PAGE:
Chest pain severity not a heart attack indicator
Updated: 2011-08-12 14:28
NEW YORK - A high degree of pain does not make it any more likely that someone coming into the emergency room with chest pains is having a heart attack, according to a study.
Researchers at the Hospital of the University of Pennsylvania, who looked at more than 3,000 patients, also found that the most severe chest pain was not a good predictor of who was actually having a myocardial infarction, nor of which patients were more prone to having one over the next month.
The opposite was also true, said Anna Marie Chang, one of the authors of the study, which appeared in the Annals of Emergency Medicine.
"If chest pain isn't severe, that doesn't mean it's not a heart attack," she added.
Using a scale of zero to 10, with zero representing no pain and 10 being the worst pain imaginable, researchers gauged the pain levels of about 3,300 patients who arrived at the UPenn hospital emergency department complaining of chest pain.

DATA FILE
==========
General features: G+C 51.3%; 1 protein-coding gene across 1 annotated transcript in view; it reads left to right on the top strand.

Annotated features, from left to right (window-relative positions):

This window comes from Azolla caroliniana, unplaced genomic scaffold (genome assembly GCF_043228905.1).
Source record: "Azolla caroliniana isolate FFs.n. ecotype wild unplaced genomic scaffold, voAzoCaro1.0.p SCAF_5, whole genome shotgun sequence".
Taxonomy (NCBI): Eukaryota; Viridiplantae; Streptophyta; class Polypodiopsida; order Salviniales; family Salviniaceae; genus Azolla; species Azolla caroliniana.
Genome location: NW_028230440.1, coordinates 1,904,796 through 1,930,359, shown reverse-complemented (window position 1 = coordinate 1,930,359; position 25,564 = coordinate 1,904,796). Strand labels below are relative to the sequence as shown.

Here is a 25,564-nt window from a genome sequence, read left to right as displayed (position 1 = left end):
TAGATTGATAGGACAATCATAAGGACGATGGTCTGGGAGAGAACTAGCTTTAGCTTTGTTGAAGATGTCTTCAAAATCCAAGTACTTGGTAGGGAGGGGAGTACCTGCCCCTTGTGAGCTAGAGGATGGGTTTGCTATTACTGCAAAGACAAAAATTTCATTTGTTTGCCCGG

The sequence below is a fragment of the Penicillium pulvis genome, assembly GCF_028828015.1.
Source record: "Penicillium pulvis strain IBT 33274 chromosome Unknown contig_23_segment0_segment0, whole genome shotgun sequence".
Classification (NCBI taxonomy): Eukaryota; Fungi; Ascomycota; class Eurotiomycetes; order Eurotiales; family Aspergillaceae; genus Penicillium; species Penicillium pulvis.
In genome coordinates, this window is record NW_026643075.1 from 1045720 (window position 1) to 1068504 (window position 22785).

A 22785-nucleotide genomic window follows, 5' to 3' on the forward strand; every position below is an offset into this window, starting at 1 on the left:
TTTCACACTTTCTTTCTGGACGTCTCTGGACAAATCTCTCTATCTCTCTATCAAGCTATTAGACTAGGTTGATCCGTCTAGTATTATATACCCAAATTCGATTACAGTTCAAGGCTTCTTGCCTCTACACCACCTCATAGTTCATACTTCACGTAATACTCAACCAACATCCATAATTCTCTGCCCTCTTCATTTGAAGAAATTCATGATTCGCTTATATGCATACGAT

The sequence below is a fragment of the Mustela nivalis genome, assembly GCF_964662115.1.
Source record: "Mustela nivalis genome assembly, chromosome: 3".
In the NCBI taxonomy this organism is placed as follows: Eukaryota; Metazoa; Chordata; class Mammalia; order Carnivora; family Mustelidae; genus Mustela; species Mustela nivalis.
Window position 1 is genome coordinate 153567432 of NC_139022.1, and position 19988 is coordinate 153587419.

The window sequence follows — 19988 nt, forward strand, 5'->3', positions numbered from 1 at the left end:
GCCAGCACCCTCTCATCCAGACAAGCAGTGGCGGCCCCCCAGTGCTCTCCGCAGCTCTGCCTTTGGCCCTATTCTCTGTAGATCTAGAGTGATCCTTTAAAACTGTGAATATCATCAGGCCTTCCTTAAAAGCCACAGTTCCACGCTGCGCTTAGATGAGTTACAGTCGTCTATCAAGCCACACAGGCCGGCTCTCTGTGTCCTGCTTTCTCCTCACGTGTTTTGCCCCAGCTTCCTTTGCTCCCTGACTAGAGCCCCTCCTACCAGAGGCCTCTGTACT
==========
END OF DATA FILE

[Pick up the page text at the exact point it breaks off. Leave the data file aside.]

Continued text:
They then followed the patients for 30 days to see who had further heart-related events.
Patients with the most severe chest pain were no more likely to be having a heart attack, or to have one within the next month, than patients with lesser pain. Pain that lasted more than an hour was also not a useful sign of a heart attack versus other conditions.
The pain of a heart attack also doesn't always settle in the chest area but may be in the chest, arm, jaw back or abdomen, doctors said.
Failures to diagnose acute myocardial infarction account for 30 percent of malpractice claims paid out, the study authors said, with 2 to 5 percent of patients who are having heart attacks being inappropriately discharged from emergency departments.
But while pain severity wasn't a good indicator of who was having a heart attack at the hospital, having arrived at the emergency department in an ambulance was.
That may be because people tend to dismiss chest pain until they are having symptoms they deem serious enough to warrant calling emergency services, said James Feldman, an emergency physician at Boston Medical Center who was not involved in the study.
"The cause of chest pain may or may not be a heart attack, but it could definitely be something serious," he added.